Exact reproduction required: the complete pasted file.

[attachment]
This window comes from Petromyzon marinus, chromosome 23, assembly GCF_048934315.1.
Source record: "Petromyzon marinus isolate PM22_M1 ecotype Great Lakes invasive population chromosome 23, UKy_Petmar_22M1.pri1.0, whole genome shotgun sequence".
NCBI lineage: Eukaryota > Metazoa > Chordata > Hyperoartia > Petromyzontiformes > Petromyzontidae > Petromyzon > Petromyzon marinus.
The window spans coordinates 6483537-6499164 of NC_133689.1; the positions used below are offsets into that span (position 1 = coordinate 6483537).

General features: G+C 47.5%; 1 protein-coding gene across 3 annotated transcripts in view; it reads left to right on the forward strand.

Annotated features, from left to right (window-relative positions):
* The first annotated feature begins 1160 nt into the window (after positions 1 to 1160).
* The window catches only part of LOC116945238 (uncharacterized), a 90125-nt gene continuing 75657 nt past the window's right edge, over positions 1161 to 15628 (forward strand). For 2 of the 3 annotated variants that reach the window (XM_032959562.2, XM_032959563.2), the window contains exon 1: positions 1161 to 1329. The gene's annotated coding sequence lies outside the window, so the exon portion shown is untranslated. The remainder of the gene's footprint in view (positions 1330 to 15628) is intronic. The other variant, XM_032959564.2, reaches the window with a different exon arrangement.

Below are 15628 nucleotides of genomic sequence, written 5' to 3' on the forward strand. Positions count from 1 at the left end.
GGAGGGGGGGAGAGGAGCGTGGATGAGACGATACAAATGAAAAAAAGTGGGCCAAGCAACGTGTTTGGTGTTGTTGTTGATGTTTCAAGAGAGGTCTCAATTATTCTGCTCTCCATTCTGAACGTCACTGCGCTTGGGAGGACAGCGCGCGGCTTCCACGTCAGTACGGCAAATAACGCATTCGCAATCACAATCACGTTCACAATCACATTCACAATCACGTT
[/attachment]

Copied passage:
This window comes from Petromyzon marinus, chromosome 23, assembly GCF_048934315.1.
Source record: "Petromyzon marinus isolate PM22_M1 ecotype Great Lakes invasive population chromosome 23, UKy_Petmar_22M1.pri1.0, whole genome shotgun sequence".
NCBI lineage: Eukaryota > Metazoa > Chordata > Hyperoartia > Petromyzontiformes > Petromyzontidae > Petromyzon > Petromyzon marinus.
The window spans coordinates 6483537-6499164 of NC_133689.1; the positions used below are offsets into that span (position 1 = coordinate 6483537).

General features: G+C 47.5%; 1 protein-coding gene across 3 annotated transcripts in view; it reads left to right on the forward strand.

Annotated features, from left to right (window-relative positions):
* The first annotated feature begins 1160 nt into the window (after positions 1 to 1160).
* The window catches only part of LOC116945238 (uncharacterized), a 90125-nt gene continuing 75657 nt past the window's right edge, over positions 1161 to 15628 (forward strand). For 2 of the 3 annotated variants that reach the window (XM_032959562.2, XM_032959563.2), the window contains exon 1: positions 1161 to 1329. The gene's annotated coding sequence lies outside the window, so the exon portion shown is untranslated. The remainder of the gene's footprint in view (positions 1330 to 15628) is intronic. The other variant, XM_032959564.2, reaches the window with a different exon arrangement.

Below are 15628 nucleotides of genomic sequence, written 5' to 3' on the forward strand. Positions count from 1 at the left end.
GGAGGGGGGGAGAGGAGCGTGGATGAGACGATACAAATGAAAAAAAGTGGGCCAAGCAACGTGTTTGGTGTTGTTGTTGATGTTTCAAGAGAGGTCTCAATTATTCTGCTCTCCATTCTGAACGTCACTGCGCTTGGGAGGACAGCGCGCGGCTTCCACGTCAGTACGGCAAATAACGCATTCGCAATCACAATCACGTTCACAATCACATTCACAATCACGTT